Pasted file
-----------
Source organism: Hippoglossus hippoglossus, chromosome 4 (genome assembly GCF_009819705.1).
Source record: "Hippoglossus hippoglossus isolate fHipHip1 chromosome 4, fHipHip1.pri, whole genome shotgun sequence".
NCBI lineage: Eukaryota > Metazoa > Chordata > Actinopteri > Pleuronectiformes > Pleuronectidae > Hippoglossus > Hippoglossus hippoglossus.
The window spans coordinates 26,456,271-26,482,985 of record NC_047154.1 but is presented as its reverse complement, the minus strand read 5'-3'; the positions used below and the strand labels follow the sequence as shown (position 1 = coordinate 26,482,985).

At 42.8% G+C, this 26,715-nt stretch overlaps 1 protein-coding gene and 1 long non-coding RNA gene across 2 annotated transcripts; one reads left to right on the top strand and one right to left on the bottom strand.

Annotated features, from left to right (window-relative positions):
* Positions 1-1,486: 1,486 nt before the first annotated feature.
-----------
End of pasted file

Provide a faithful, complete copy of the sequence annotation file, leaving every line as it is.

Source organism: Hippoglossus hippoglossus, chromosome 4 (genome assembly GCF_009819705.1).
Source record: "Hippoglossus hippoglossus isolate fHipHip1 chromosome 4, fHipHip1.pri, whole genome shotgun sequence".
NCBI lineage: Eukaryota > Metazoa > Chordata > Actinopteri > Pleuronectiformes > Pleuronectidae > Hippoglossus > Hippoglossus hippoglossus.
The window spans coordinates 26,456,271-26,482,985 of record NC_047154.1 but is presented as its reverse complement, the minus strand read 5'-3'; the positions used below and the strand labels follow the sequence as shown (position 1 = coordinate 26,482,985).

At 42.8% G+C, this 26,715-nt stretch overlaps 1 protein-coding gene and 1 long non-coding RNA gene across 2 annotated transcripts; one reads left to right on the top strand and one right to left on the bottom strand.

Annotated features, from left to right (window-relative positions):
* Positions 1-1,486: 1,486 nt before the first annotated feature.